Bitcoin dream is dead –

The recent 25% drop, high fees, slow transactions and limited supply all show why it never will Bitcoin real currency.

On On May 22, 2010, bitcoin miner Laszlo Hanyecz bought the most expensive food in human history. Specifically, he paid 10,000 bitcoins for a pizza from Papa John’s. With one Bitcoin now worth more than $ 30,000, this pizza cost back around $ 300 million.

Nowadays, of course, no one would spend their bitcoins on something as mundane as pizza without first thinking about how much money they would have to give up in the future. Since then, bitcoins have changed from an interesting experiment in decentralized financing to the most powerful asset of the decade. Since 2010, their value has increased by more than 10,000,000% and only last year by 220%.

Present vs. past

Today, large companies such as Square or MicroStrategy and other large investors are investing in Bitcoin. Although Bitcoin is extremely risky and volatile, as evidenced by the 25% decline that took place between last Friday and Monday afternoon, Bitcoin was in a sense accepted into the club and is now considered by many to be a credible competitor to assets such as gold. Gradually, however, something strange happened, Bitcoin completely lost its original reason for being.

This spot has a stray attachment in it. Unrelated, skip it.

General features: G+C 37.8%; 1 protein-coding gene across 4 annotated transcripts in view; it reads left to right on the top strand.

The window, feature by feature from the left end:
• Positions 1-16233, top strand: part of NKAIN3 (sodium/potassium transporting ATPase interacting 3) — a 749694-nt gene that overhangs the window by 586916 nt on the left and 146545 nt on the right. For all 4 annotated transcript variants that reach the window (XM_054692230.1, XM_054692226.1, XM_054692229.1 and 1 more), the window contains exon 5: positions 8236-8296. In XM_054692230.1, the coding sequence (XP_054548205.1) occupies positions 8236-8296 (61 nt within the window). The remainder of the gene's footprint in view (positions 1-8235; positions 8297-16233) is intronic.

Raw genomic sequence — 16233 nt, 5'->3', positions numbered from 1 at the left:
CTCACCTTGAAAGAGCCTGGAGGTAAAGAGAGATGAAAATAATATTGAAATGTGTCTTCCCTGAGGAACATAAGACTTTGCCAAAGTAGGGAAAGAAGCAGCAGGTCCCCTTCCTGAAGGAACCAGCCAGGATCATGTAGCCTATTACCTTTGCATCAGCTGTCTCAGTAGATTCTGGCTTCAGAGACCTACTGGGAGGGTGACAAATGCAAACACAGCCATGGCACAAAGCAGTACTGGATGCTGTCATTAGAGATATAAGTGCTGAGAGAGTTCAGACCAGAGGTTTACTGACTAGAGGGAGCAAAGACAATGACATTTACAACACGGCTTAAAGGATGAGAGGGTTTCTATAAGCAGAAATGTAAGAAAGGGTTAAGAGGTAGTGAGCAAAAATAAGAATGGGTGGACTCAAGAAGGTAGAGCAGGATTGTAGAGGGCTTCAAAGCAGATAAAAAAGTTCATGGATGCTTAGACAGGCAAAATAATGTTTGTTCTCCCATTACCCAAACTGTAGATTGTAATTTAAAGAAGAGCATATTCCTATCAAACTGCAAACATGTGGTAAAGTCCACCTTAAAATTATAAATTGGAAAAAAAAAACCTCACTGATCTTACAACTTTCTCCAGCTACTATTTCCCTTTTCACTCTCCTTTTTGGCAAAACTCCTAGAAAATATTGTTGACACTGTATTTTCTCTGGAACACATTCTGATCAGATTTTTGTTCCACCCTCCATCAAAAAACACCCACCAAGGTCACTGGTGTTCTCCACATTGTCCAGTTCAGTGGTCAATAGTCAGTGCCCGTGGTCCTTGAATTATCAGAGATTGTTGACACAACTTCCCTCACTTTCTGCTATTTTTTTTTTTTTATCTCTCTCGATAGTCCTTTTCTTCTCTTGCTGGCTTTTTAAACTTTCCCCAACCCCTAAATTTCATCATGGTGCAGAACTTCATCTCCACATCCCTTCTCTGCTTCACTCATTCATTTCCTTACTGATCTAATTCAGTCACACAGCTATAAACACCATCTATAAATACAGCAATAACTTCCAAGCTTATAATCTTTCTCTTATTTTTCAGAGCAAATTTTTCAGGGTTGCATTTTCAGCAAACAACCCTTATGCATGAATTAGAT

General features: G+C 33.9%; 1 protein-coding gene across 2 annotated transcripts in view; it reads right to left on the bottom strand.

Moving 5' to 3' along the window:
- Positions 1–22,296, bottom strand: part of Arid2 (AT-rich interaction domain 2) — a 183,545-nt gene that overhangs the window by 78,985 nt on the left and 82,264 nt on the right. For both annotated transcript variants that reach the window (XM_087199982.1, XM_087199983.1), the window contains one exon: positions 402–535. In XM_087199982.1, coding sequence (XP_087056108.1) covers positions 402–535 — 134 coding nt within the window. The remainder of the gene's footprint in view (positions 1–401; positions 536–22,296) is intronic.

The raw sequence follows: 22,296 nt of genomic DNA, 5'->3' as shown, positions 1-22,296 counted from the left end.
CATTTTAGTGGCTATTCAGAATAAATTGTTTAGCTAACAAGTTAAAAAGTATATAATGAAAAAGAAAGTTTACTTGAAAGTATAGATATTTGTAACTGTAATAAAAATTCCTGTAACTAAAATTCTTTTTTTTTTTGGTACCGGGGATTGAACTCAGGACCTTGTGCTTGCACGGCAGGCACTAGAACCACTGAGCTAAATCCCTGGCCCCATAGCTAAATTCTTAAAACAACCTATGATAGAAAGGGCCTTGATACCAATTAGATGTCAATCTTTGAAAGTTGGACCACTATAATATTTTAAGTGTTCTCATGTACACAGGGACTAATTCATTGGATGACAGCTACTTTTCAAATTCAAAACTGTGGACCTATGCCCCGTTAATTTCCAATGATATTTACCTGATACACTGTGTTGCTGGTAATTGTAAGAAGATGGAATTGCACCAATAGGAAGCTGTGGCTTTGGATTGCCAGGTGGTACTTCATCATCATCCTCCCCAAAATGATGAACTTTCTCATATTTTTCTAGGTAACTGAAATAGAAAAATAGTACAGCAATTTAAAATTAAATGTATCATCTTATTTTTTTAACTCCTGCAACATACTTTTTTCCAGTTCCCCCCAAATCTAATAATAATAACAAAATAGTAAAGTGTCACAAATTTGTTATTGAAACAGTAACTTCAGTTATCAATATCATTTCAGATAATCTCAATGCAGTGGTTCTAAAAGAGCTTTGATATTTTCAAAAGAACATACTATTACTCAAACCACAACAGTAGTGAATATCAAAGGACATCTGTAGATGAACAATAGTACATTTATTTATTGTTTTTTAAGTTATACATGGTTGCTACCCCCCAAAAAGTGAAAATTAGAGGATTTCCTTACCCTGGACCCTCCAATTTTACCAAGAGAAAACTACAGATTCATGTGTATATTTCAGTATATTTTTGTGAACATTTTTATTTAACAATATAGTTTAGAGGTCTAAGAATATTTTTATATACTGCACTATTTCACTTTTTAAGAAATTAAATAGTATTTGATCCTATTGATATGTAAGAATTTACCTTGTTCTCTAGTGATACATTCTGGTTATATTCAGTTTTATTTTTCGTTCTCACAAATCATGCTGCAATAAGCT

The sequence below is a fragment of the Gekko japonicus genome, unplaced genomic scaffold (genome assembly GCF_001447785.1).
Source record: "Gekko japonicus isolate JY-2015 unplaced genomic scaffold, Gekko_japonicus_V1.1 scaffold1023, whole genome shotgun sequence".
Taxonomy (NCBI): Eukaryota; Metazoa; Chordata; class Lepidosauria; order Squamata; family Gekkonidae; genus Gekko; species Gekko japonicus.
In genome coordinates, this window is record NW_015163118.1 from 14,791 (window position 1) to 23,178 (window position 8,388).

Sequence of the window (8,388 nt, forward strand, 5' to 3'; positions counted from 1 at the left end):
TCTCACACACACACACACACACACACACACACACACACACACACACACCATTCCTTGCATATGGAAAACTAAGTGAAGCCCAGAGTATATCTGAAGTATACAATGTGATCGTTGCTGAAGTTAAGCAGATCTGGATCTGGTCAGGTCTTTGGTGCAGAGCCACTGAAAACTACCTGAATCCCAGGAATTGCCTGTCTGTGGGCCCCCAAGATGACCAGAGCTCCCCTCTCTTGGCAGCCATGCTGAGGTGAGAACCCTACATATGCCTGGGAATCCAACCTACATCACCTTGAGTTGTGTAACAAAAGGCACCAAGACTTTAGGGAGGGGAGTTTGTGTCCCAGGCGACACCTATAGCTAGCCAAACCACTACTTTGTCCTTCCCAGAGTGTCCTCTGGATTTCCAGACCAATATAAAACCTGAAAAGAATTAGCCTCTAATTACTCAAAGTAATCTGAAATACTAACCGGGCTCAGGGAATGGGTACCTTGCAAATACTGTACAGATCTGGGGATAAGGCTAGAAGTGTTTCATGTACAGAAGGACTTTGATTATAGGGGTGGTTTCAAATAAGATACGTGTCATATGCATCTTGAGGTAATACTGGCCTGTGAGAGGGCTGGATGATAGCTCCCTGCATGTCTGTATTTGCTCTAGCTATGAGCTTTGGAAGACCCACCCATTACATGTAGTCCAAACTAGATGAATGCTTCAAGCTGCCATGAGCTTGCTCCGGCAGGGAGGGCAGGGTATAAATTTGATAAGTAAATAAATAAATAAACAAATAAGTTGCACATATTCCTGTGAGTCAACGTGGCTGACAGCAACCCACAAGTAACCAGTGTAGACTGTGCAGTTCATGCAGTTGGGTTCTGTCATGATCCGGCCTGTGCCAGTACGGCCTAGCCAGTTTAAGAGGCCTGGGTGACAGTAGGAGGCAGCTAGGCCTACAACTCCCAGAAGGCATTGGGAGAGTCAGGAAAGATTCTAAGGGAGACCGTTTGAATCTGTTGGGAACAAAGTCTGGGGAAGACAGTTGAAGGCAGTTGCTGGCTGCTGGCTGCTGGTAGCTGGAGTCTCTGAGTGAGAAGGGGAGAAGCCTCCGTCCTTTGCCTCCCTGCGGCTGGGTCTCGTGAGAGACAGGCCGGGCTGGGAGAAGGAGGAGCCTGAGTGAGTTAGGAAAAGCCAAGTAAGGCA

After all, bitcoin was not designed to be a speculative asset. It was designed to be a currency, a new medium of exchange that people could use to trade with each other. (That’s why we call him the cryptocurrency). When Bitcoin was first introduced to the world in 2008 in a White Paper, its mysterious creator, he called himself Satoshi Nakamoto, described it as a “purely peer-to-peer version of electronic cash that would allow online payments to be sent directly from one party to another without the need for a financial institution.

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Bitcoin as a new currency

And that’s exactly what Hanyecz did in 2010. He sent an electronic payment directly from himself to another person without the participation of any third party.

However, it is now easy to forget that Bitcoin’s promise in the early days was to be a new currency that could call into question the hegemony of so-called fiat currencies, such as the dollar, by making the new currency untraceable and allowing people to cheaply and do business anonymously.

And because Bitcoin was designed to have a fixed number of coins – 21 million should be mined by 2140 – people could use it without worrying that inflation would devalue its value. It was a kind of cyberpunk fantasy that enchanted many. Back in 2018, CEO of Twitter and founder of Square said Jack Dorsey:

“The world will ultimately have a single currency. Personally, I believe it will be Bitcoin. “

And today?

The more people accumulate bitcoins and treat them as speculative assets, the less attractive BTC appears as a currency.

Bitcoin was never a currency